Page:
Hey there and welcome! It’s great to have you here with us. Before we dive into the details of your setup, can you give us a bit of background on your journey so far and some of your past experiences in the industry? We’d love to hear how you got started and what brought you to where you are today.
Pedro: Thank you so much for having me. My name is Pete Aguirre, I’m 21 years old, based in one of the film capitals of the world, Los Angeles. My journey began when I was a kid, going to the movie theaters, analyzing cinematography, to then picking up cameras and experimenting on my own. I was 18 years old when I officially came into the industry, starting from the bottom of the hierarchy chain. I worked on set part-time as I had just started college, but I spent as much time on set as I could in my free time.
I was always intrigued by the camera department, I loved the creative problem-solving aspect of the role and using both technical knowledge and artistic eye to achieve the perfect visual result. More specifically, I was enraptured to become a Digital Imaging Technician, DIT for short. The gatekeeper of all footage, the person who works collaboratively with the Director of Photography to ensure maximum quality of footage through camera settings, recording formats, and color grading to achieve the desired look of the film. I loved the involvement and responsibility the role held. I was fortunate to cross paths with amazing people on set that would then take me in as their mentee. Special thanks to Ellen Feldman, for coaching me and training me how to navigate the industry. Thanks to Ellen, I was able to land my first shoot which was a relatively small music video, my kit at the time included just my laptop, a powered dock, a battery backup, and ShotPut Pro. Fast forward to today, I am working with my favorite actors, athletes, artists and brands to help bring their visions to the big screen.
What types of productions do you usually work on? What are the main ways in which they differ from each other?
Pedro: I work on all types of productions, from commercial work to music videos to feature films and docu-series. They all differ significantly from one another, however, I enjoy every one of them. Each production requires its own workflow/set up and could be very specific. For example, I’m currently on my 10th feature film right now which requires me to monitor exposure, offload, transcode, sync audio, color grade footage, and upload media to post. When working with docu-series, my set up is tailored for travel and quick run and gun shoots. I manage to fit everything I need into a 4U rack case for easy transportation.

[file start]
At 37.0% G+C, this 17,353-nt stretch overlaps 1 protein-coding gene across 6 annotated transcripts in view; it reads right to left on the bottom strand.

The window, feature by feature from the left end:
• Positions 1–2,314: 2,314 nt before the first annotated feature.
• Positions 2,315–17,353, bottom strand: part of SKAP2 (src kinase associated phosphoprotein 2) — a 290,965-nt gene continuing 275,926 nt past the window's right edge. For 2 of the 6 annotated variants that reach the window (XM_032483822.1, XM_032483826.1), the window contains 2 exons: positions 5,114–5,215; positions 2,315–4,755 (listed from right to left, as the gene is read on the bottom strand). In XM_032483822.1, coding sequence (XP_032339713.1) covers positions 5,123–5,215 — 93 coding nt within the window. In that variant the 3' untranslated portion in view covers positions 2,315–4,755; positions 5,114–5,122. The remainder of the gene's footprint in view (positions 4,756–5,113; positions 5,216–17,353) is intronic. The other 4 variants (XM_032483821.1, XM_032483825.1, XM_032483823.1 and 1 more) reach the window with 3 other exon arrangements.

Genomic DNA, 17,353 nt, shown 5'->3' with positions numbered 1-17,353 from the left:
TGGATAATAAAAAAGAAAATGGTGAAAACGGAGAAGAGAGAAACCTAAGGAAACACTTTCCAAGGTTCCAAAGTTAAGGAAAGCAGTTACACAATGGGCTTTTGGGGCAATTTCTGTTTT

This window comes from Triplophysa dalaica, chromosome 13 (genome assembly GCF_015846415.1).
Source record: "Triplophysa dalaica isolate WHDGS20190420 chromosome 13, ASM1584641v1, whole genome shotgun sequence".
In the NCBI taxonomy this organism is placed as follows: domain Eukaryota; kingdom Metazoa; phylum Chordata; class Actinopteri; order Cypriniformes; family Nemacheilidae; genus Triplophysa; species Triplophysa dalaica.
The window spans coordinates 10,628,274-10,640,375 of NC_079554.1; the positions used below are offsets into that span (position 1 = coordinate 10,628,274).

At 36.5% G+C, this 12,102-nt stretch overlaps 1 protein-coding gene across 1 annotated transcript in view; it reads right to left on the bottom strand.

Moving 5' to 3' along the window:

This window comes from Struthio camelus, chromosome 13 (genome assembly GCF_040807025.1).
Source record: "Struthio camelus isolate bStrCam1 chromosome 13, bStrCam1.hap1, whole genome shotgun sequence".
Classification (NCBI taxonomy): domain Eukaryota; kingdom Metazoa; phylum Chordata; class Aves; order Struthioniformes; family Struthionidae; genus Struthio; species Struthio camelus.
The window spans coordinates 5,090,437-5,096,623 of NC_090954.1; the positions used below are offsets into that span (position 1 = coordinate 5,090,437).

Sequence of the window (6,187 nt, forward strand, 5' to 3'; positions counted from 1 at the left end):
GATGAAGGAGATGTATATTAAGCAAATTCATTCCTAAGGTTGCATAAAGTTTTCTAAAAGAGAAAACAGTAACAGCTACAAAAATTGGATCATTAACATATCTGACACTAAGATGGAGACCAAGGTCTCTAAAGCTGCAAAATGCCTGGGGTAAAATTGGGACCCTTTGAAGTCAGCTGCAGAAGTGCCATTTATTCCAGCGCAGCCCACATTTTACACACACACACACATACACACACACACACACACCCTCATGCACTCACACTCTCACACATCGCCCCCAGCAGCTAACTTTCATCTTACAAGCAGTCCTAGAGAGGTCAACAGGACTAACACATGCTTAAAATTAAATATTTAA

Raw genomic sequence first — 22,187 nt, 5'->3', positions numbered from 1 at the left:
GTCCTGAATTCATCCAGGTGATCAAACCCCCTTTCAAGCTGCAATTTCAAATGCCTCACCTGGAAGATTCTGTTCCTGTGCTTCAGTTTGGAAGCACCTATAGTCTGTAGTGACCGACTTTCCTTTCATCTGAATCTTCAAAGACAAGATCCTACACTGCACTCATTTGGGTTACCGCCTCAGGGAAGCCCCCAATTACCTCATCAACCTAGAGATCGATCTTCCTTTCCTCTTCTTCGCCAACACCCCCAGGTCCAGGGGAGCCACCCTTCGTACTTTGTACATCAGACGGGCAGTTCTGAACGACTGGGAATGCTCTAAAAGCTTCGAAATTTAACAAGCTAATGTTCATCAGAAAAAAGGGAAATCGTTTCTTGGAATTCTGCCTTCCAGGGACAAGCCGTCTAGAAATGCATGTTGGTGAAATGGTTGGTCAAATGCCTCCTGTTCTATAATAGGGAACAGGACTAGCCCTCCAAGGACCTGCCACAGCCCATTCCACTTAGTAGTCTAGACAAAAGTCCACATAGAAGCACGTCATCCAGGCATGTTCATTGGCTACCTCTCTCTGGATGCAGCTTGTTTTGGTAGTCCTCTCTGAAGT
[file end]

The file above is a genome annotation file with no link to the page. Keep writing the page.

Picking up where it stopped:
Pedro’s DIT Setup & Work on a Music Video
And a follow-up question to that, do you have a favorite type of production to work on?
Pedro: My favorite type of productions are feature films. A feature film can range anywhere from 3 weeks to up to several months. Along the process you’re bound to come across and work with amazing crew who will then become family by the end of the shoot. I am a firm believer that the industry is a lot more enjoyable when you have friends working alongside you. Suddenly, 14 hour days don’t feel so long. I find features to be the most rewarding. Being able to contribute from prepping the camera to seeing the final image displayed on the big screen is incredibly fulfilling.
Now everyone has different preferences and a different cart/workstation set-up, could you tell me about yours?
Pedro: I’m currently rocking a Voyager 36 cart by Inovativ fully tailored to my feature-film workflow. I had a dual monitor vesa mount system attached to my cart which holds up my 24” Flanders Scientific colour accurate monitor and Apple display. I also have an Odyssey 7Q+ OLED monitor by Convergent Design that sits right under my monitor which allows me to record and provides me various scopes when shooting. The Odyssey is extremely helpful when monitoring exposure thanks to the built-in false color feature. This remarkable piece of equipment is now discontinued but still heavily sought after by many DITs and filmmakers.